EXCEED THE SPACE PROVIDED. Normal lung development requires the temporally and spatially correct expression of numerous biologically- active molecules. Many of these molecules are soluble and include hormones, growth factors, bioactive peptides, and cytokines. Components of the insoluble extracellular matrix (ECM), including proteoglycans (PGs), have also been shown to play important roles in normal lung growth and differentiation. PGs are a diverse class of molecules that serve as structural substrata in which tissues develop, act as binding reservoirs for specific growth factors, and mediate such processes as ceU-ECM, cell-cell, and ligand-receptor interactions. Our preliminary experiments have shown that sulfated PGs are required for lung morphogenesis and epithelial differentiation. Further experiments demonstrated that disrupting one subclass of PGs, chondroitin sulfate proteoglycans (CSPGs), had marked inhibitory effects on lung growth and branching in vitro. From these data we have hypothesized that CSPGs play an essential role(s) in normal lung development. In this proposal we will test this hypothesis in two phases. In the first phase (Specific Aims 1and 2) we will use in vitro models to confirm and extend our preliminary observations that inhibition of PGs suppresses lung growth, morphogenesis, and epithelial differentiation, and to define which effects are due to the disruption of CSPGs. In the second phase (Specific Aim 3) we will determine how our in vitro observations translate to lung development in vivo. Conditional expression of chimeric bacterial chondroitinase(s) targeted to the lungs of transgenic mice will allow us to assess the importance of CSPGs in three distinct phases of lung development in vivo: branching morphogenesis, maturation of the pulmonary surfactant system, and postnatal alveolization. Completion of this project will fill a significant gap in our understanding of the role of CSPGs in lung morphogenesis and differentiation, and will determine whether disruption of CSPGs causes lung pathologies similar to clinical disease in neonates. This knowledge will allow the development of new strategies for the prevention and treatment of lung diseases resulting from lung hypoplasia and immaturity. PERFORMANCE SITE ========================================Section End===========================================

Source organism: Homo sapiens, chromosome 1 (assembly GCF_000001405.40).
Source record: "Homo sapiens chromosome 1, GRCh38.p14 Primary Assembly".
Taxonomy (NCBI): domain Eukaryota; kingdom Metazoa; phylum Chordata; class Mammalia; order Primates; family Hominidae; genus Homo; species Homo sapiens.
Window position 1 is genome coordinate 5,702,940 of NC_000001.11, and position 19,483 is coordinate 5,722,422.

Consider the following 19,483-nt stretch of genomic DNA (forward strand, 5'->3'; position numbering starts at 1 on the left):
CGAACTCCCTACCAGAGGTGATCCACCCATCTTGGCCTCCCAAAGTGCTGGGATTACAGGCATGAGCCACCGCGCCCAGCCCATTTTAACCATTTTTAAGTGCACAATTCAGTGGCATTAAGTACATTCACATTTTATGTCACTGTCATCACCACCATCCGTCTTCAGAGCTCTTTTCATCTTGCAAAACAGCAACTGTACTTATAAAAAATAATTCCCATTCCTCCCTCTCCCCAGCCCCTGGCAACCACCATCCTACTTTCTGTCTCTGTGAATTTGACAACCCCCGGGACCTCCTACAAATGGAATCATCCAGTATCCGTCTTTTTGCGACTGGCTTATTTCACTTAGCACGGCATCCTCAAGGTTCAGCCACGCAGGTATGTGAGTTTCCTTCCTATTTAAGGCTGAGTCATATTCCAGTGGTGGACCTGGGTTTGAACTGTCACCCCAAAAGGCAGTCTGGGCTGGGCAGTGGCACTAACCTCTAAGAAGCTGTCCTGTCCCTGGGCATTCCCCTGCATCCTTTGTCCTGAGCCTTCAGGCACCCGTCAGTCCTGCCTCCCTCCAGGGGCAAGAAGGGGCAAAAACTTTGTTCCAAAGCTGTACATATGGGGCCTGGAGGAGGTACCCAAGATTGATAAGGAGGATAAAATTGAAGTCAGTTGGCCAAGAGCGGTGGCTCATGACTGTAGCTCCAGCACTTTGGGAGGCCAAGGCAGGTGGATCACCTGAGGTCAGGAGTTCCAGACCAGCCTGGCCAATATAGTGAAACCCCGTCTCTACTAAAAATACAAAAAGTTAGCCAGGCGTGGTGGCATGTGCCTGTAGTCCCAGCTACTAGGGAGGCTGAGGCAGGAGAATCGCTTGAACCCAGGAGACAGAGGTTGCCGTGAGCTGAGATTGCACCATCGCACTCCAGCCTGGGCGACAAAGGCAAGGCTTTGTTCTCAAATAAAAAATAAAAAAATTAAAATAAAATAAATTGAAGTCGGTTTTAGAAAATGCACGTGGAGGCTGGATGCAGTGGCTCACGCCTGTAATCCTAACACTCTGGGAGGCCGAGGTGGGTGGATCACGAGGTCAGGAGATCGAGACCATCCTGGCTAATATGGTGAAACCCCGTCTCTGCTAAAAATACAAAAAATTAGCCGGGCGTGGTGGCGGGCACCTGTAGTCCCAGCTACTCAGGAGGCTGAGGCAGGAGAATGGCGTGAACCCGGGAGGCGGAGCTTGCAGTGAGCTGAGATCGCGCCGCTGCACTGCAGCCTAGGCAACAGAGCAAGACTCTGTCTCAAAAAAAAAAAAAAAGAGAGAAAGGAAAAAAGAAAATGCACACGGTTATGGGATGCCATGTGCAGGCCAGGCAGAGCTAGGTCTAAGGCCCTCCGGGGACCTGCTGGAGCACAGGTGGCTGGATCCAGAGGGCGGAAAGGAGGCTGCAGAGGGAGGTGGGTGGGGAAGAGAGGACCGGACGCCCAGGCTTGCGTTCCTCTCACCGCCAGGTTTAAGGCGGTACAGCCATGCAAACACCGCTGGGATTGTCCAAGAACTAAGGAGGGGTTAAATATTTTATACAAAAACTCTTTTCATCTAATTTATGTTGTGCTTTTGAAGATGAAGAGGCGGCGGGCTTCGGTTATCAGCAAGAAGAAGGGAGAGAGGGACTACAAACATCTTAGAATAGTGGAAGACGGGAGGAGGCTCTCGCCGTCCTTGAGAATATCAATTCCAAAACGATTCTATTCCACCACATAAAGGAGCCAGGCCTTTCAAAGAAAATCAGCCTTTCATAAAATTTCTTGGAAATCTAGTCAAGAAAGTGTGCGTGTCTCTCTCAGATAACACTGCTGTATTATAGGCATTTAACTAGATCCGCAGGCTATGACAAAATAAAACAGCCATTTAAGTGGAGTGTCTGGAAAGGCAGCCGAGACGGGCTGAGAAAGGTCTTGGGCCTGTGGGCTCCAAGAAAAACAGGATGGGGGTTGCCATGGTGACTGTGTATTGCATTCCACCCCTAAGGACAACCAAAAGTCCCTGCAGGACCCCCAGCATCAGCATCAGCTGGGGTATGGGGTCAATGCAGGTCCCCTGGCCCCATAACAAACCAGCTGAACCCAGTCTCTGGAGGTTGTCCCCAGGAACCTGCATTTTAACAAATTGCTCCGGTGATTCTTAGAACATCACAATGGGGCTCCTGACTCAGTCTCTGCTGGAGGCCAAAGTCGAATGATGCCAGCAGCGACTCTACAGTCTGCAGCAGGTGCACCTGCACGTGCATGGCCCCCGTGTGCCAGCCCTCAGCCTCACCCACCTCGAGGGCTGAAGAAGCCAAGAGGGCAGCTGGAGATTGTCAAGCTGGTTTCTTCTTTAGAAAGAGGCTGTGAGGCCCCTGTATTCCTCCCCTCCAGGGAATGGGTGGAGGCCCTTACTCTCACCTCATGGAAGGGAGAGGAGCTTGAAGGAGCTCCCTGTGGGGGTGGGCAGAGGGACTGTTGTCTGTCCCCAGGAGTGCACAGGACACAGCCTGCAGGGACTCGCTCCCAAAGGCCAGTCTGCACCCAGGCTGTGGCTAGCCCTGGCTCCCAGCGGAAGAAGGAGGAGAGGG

National Institute of Health (NIH)
National Heart, Lung, and Blood Institute (NHLBI)
Research Project (R01)
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Human Embryology and Development Subcommittee 1 (HED)
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Berberich, Mary Anne
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Children's Hospital Med Ctr (Cincinnati)
United States
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